As we'll have our Prometheus hosted in an external server (Digital Ocean in my case), we have to do our RPi accessible from the internet.

Doing that could be different depending on the router you have, so I gonna share a screenshot of my router's configuration, where it's only needed to set up the port to be mapped to the RPi, in my case, accessing to <my_ip>:9101 from the internet, will be mapped to the port 9100 on my RPi.

3. Install Prometheus in Dokku

I'm going to explain how to deploy Prometheus in that droplet using Dokku.

# Create the dokku application
dokku apps:create prometheus

# Create the directory where we'll store the prometheus data
mkdir -p /var/lib/dokku/data/storage/prometheus/

# The prometheus container uses the user `nobody`, so we change the permissions to do that directory writable
# Related:
sudo chown -R 65534:65534 /var/lib/dokku/data/storage/prometheus/

In our local, we create a new repository and setup a remote with our dokku host.

# Initialize the repository
git init

# Add a new remote called `dokku` with our dokku host
git remote add dokku

Now, we have to create the minimum docker environment:

  • Dockerfile (using the prometheus image as base, and just copying the config).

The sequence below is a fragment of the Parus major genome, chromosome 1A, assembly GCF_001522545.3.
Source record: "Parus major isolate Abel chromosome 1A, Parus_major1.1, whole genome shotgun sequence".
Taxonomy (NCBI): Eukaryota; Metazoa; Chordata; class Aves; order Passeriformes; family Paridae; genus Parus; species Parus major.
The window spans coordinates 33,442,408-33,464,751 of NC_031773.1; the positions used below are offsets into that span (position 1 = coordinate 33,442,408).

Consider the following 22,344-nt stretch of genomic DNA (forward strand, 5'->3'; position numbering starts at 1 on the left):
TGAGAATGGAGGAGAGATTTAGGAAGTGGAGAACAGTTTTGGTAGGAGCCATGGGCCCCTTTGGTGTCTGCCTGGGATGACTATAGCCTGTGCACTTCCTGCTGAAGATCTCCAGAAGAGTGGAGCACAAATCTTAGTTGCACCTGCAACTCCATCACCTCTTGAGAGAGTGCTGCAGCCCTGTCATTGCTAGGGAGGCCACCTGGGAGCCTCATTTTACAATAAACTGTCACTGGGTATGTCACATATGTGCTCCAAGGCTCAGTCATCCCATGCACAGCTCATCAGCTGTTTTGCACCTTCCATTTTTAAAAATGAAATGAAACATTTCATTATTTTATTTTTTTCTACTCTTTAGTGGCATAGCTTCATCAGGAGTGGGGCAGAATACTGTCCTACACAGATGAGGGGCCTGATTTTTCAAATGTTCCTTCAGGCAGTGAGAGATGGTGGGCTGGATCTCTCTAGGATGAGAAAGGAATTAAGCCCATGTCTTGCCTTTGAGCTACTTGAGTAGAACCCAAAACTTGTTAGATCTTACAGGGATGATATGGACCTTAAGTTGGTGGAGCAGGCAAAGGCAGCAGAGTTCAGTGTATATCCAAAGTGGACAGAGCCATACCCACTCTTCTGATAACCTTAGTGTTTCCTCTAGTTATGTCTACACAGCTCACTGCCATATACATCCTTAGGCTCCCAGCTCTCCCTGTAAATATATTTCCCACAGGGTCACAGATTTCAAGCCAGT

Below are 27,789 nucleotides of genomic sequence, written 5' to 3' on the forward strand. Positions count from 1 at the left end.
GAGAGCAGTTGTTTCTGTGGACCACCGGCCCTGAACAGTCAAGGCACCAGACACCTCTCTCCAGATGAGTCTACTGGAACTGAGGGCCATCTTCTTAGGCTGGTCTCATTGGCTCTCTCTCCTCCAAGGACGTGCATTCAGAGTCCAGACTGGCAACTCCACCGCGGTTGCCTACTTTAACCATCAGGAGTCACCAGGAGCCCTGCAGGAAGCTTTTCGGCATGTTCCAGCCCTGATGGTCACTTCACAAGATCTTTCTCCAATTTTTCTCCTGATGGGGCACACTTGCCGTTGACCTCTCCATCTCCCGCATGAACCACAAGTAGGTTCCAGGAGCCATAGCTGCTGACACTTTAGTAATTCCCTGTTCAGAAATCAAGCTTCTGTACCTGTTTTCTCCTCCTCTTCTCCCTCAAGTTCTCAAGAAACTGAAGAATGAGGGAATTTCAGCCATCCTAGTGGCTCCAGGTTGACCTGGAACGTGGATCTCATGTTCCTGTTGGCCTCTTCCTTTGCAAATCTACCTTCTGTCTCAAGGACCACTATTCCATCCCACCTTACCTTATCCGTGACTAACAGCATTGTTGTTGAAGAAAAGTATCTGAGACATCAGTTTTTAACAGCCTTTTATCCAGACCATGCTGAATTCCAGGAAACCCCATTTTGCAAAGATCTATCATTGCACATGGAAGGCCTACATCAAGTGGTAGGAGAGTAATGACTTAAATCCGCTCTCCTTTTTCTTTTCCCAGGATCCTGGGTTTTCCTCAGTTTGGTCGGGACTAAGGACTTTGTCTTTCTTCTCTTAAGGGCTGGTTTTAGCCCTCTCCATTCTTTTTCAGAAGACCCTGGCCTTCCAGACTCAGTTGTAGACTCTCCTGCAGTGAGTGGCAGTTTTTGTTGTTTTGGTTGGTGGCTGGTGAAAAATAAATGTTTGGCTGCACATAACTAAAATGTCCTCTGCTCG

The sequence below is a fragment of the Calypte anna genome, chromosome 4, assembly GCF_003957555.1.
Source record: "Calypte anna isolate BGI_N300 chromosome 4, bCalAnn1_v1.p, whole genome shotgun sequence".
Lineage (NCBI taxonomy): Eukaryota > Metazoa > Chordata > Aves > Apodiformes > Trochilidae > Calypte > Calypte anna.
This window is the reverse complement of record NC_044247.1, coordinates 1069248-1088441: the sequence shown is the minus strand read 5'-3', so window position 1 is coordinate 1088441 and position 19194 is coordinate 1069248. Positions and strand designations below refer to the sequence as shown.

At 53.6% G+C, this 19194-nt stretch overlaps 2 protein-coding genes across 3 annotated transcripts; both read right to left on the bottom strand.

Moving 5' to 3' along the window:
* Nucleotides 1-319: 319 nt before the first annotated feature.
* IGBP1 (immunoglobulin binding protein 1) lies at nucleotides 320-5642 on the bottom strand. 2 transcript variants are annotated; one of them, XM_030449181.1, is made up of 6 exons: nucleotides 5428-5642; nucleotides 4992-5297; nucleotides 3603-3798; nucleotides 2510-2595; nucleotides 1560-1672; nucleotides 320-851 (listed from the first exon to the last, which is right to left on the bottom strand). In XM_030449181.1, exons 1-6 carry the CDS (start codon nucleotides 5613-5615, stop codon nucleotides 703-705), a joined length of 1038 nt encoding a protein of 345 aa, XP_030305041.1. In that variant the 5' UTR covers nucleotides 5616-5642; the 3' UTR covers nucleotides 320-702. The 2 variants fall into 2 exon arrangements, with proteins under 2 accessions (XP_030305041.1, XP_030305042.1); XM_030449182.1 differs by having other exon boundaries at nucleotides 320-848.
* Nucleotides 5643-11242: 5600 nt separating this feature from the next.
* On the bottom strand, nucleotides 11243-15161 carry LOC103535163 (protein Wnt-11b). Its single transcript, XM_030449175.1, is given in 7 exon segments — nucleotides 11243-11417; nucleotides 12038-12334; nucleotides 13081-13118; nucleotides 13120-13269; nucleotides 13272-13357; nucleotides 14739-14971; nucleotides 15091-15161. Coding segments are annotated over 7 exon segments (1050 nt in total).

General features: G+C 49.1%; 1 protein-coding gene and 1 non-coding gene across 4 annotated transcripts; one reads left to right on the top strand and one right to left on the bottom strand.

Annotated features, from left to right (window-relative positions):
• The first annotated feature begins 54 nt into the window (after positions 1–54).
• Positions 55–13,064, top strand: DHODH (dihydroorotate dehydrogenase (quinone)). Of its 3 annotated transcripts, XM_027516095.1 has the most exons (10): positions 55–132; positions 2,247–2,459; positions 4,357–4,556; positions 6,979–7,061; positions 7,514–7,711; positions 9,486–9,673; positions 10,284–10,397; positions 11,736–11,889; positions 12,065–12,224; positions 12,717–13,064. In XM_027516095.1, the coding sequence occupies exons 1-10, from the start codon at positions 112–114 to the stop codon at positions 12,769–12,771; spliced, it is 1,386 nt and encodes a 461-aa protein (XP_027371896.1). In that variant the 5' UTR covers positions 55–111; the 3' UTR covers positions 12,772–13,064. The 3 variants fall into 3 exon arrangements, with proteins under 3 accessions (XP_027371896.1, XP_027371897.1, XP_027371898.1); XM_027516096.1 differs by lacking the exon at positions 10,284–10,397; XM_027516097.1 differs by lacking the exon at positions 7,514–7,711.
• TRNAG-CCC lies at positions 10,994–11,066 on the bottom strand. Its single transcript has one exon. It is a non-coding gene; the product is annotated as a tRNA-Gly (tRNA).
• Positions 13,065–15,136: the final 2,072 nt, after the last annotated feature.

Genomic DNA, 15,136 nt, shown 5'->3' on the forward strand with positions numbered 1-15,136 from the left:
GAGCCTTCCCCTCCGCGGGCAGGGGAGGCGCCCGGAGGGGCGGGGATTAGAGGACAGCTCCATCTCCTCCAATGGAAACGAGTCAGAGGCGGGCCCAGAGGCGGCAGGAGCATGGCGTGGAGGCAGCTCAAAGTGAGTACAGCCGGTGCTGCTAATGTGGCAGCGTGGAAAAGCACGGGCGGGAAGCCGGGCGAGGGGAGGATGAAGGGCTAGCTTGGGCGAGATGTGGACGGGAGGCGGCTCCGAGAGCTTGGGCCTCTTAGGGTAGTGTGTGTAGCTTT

• prometheus.yml (with the config to scrape).
  • app.json (optional, but I'm using the dokku-require plugin, this file configures the mounted volumes).
FROM prom/prometheus

COPY ./prometheus.yml /etc/prometheus/prometheus.yml
  scrape_interval: 15s # Default is every 1 minute.
  evaluation_interval: 15s # Evaluate rules every 15 seconds. The default is every 1 minute.

  - job_name: "prometheus"
      - targets: ["localhost:9090"]

  - job_name: "Raspberry"
      - targets: ["<your_public_ip_address>:9101"]
  "dokku": {
    "volumes": [
        "host": "/var/lib/dokku/data/storage/prometheus/data",
        "app": "/data/",
        "phases": "run,deploy"

After commit all these files, and push to the dokku server, you should be able to access to the prometheus in the default domain value, but maybe you prefer to access in a more friendly url, like

# Configure your desired domain
dokku domains:add prometheus

# Enable the HTTPS using the letsencrypt plugin
dokku letsencrypt prometheus

# Set the proxy ports
dokku proxy:ports-set prometheus http:9090:9090 https:9091:9090

The last step, is just to configure the start parameter that prometheus will use to run the container (more info about the available parameters in the prometheus website):

dokku config:set prometheus DOKKU_DOCKERFILE_START_CMD="--config.file=/etc/prometheus/prometheus.yml --storage.tsdb.path=/data --storage.tsdb.retention.size=1GB --storage.tsdb.retention.time=30d"

After that, if you open in your browser, you should see something similar to this under the Status > Targets menu.

List of targets managed by prometheus

And you could start to play with the available metrics from the Graph menu (prometheus query examples).


In this article we've learned how to consume the metrics that node_exporter generates from our Raspberry Pi, and querying these using prometheus.

In the next article I'll explain how to install Grafana in Dokku, and how to connect all the pieces.